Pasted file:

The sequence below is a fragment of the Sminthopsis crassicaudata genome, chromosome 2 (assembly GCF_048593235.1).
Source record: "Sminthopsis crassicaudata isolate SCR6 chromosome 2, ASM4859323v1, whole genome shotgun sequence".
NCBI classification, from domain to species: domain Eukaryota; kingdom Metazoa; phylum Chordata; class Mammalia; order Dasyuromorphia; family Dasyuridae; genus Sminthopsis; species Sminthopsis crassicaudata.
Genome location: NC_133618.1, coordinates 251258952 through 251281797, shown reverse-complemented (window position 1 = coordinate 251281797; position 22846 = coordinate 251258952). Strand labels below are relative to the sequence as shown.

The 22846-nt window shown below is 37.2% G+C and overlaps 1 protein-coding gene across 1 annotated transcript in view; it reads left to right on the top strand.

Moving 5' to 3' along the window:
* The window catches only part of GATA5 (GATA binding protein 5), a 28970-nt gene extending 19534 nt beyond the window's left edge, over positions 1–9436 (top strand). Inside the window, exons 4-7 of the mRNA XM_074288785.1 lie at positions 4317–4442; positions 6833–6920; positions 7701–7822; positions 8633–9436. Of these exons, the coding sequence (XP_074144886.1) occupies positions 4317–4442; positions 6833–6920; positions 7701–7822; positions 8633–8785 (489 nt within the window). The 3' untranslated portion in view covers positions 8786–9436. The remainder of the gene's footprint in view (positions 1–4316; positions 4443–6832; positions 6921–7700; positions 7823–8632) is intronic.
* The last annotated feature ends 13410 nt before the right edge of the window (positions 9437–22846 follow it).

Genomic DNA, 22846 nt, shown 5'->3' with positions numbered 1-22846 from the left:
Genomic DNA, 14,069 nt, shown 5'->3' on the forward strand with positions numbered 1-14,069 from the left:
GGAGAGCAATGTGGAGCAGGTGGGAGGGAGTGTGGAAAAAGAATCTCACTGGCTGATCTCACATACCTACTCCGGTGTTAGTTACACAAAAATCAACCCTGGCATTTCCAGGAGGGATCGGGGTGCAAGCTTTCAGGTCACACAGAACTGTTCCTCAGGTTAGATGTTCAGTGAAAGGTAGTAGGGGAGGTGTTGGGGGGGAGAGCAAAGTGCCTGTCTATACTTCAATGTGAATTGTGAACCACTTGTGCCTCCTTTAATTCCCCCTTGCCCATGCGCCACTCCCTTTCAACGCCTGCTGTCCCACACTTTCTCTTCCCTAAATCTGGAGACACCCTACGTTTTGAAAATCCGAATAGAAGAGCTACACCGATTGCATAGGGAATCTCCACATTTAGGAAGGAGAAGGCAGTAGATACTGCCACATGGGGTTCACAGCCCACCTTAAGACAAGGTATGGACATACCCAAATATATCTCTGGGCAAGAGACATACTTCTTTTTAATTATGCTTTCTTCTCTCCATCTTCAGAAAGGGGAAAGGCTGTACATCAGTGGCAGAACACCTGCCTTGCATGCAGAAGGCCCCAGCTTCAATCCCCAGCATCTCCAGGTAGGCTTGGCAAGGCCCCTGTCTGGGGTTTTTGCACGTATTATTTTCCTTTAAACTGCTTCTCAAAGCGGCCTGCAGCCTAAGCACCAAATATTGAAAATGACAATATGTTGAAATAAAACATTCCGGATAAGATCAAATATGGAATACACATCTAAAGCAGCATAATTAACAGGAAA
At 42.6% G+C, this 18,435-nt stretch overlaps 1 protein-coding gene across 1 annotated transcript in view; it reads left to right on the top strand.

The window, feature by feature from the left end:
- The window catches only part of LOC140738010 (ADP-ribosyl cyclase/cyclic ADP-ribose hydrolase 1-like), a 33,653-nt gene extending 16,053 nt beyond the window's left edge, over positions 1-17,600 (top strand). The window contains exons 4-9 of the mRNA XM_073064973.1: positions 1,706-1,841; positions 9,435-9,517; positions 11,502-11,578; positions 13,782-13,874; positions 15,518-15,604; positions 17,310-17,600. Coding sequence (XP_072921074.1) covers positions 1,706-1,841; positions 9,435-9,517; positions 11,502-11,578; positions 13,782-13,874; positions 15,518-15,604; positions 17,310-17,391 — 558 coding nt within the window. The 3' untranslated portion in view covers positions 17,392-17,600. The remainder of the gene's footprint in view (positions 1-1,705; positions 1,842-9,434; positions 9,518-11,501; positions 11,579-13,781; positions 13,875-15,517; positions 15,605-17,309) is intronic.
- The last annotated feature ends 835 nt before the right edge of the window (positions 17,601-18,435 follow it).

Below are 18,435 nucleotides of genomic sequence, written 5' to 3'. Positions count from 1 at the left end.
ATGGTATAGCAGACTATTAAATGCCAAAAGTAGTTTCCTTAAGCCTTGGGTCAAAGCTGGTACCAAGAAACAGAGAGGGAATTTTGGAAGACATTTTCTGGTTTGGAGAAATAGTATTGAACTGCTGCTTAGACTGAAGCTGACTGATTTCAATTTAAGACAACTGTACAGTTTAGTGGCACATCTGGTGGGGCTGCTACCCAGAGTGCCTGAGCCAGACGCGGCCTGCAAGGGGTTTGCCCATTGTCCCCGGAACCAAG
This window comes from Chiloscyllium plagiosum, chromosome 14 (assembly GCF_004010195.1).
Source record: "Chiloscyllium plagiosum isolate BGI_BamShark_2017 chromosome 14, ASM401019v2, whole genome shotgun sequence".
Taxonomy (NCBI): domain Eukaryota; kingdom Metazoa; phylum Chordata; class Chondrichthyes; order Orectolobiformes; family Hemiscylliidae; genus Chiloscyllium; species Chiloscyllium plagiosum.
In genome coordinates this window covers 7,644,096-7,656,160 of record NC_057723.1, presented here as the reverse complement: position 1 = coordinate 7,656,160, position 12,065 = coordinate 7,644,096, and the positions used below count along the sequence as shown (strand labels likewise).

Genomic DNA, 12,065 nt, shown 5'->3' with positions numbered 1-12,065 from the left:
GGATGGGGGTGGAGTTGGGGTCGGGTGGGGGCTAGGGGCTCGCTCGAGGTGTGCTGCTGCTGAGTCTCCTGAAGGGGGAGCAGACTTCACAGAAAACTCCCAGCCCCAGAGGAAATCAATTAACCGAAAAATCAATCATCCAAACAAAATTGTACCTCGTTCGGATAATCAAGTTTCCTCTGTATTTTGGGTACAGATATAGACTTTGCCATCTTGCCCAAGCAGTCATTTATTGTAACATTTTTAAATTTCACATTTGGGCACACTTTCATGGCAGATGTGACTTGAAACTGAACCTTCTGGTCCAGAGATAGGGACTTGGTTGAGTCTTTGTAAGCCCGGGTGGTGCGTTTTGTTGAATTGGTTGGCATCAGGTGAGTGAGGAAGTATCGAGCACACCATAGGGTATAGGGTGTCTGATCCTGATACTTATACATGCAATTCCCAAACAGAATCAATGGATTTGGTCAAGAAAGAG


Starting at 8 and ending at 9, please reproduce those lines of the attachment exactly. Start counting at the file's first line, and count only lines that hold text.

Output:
* The last annotated feature ends 13410 nt before the right edge of the window (positions 9437–22846 follow it).

Genomic DNA, 22846 nt, shown 5'->3' with positions numbered 1-22846 from the left: